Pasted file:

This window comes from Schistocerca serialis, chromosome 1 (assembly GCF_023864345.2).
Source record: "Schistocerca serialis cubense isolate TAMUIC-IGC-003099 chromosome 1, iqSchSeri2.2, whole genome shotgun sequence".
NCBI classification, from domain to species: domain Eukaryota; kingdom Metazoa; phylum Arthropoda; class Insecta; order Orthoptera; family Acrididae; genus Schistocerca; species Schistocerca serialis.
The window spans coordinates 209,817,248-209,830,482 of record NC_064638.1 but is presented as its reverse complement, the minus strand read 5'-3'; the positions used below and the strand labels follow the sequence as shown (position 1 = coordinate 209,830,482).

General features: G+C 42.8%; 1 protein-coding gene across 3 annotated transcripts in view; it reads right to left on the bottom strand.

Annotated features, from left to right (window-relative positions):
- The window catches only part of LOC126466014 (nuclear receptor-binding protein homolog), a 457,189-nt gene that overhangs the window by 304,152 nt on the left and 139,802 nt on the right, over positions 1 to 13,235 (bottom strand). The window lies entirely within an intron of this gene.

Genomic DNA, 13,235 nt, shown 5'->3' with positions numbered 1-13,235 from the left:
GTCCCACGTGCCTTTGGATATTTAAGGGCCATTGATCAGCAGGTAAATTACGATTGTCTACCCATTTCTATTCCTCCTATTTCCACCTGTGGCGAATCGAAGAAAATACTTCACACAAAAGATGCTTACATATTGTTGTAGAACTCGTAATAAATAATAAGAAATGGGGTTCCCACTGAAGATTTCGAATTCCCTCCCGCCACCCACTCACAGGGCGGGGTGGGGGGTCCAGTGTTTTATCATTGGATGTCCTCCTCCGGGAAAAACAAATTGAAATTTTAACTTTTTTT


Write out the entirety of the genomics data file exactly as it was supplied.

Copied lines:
This window comes from Schistocerca serialis, chromosome 1 (assembly GCF_023864345.2).
Source record: "Schistocerca serialis cubense isolate TAMUIC-IGC-003099 chromosome 1, iqSchSeri2.2, whole genome shotgun sequence".
NCBI classification, from domain to species: domain Eukaryota; kingdom Metazoa; phylum Arthropoda; class Insecta; order Orthoptera; family Acrididae; genus Schistocerca; species Schistocerca serialis.
The window spans coordinates 209,817,248-209,830,482 of record NC_064638.1 but is presented as its reverse complement, the minus strand read 5'-3'; the positions used below and the strand labels follow the sequence as shown (position 1 = coordinate 209,830,482).

General features: G+C 42.8%; 1 protein-coding gene across 3 annotated transcripts in view; it reads right to left on the bottom strand.

Annotated features, from left to right (window-relative positions):
- The window catches only part of LOC126466014 (nuclear receptor-binding protein homolog), a 457,189-nt gene that overhangs the window by 304,152 nt on the left and 139,802 nt on the right, over positions 1 to 13,235 (bottom strand). The window lies entirely within an intron of this gene.

Genomic DNA, 13,235 nt, shown 5'->3' with positions numbered 1-13,235 from the left:
GTCCCACGTGCCTTTGGATATTTAAGGGCCATTGATCAGCAGGTAAATTACGATTGTCTACCCATTTCTATTCCTCCTATTTCCACCTGTGGCGAATCGAAGAAAATACTTCACACAAAAGATGCTTACATATTGTTGTAGAACTCGTAATAAATAATAAGAAATGGGGTTCCCACTGAAGATTTCGAATTCCCTCCCGCCACCCACTCACAGGGCGGGGTGGGGGGTCCAGTGTTTTATCATTGGATGTCCTCCTCCGGGAAAAACAAATTGAAATTTTAACTTTTTTT